The most disadvantageous: the foam gasket seal is a complex 3D surface profile, so measuring one dimension only is not sufficient. Information is required regarding its height, cross-section, profile geometry and position. Ultimately, tactile measurements cannot portray all this, due to the limited points measured on a bead. To gain a complete overview using tactile measurement, the process would be extremely time-consuming. Not to mention the laborious evaluation of so many tactile inspection points, that are often presented in tabular numerical reports.

However, by cutting down on the number of inspection points, it would be difficult if not impossible to maintain the desired overview.

Time was a rare commodity in the Kiekert Quality Assurance department, for BMW door locks with attached foam gasket seals. More and more components were arriving in the central measurement room for sampling inspection and the limit had almost been reached but fortunately there was also an exciting solution to hand.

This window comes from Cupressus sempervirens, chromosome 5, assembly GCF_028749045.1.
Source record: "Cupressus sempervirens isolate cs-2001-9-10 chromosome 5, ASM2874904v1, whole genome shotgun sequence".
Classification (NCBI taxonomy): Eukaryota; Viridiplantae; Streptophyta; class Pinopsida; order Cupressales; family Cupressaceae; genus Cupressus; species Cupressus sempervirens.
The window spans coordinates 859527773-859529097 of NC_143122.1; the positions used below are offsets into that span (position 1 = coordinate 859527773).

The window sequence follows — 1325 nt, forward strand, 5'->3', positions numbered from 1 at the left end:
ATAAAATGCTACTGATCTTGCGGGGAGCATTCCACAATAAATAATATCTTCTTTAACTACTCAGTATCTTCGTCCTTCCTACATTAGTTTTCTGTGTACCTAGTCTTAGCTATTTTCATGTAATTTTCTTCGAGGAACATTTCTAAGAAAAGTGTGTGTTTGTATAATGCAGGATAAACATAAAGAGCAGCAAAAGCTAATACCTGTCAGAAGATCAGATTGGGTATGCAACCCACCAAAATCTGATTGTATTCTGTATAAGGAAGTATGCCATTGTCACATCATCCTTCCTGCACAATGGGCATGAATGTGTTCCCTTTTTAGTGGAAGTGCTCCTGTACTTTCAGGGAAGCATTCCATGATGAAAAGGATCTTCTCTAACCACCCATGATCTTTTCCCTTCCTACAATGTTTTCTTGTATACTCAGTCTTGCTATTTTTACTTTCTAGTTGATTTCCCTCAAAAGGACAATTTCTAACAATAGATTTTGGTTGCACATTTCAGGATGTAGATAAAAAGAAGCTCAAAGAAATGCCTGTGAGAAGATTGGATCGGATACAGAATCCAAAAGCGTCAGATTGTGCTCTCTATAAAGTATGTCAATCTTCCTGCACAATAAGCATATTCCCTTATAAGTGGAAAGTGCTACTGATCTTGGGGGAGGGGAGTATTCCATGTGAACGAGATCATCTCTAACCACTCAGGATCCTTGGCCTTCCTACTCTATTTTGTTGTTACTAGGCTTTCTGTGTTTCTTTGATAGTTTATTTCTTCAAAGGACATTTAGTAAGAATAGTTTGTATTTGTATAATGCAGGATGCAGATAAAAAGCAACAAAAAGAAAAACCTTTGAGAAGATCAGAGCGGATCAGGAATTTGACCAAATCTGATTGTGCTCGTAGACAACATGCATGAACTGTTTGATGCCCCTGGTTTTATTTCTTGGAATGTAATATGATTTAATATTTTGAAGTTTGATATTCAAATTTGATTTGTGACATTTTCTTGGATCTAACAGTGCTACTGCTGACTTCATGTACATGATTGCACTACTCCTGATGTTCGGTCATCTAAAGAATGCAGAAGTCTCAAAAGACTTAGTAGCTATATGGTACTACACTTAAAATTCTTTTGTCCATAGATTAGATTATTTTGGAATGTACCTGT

This involved a complete paradigm shift: from contact to non-contact measurement, and also for foam sealant inspection. Goodbye probes, welcome scanners.
Inspecting the foam gasket seals using tactile inspection is inaccurate as even the slightest force of the contact probe’s tip makes an indentation in the soft foam material

Inspecting the foam gasket seals using tactile inspection is inaccurate as even the slightest force of the contact probe’s tip makes an indentation in the soft foam material

Decisive laser advantages

Kiekert had already gained intensive experience with single line scanners, particularly in the component qualification of so-called “prototype parts”. As soon as laser scanner technology came on to the market at the beginning of the millennium, the potential of this measuring technology was recognized in Heiligenhaus, and it was implemented step by step in the quality assurance process. Hence for some time, 3D laser scanners made by the measuring equipment manufacturer Nikon Metrology, have been used not only in the German production site in Heiligenhaus, but also in Kiekert’s largest plant in the Czech Republic as well as at the site in Mexico.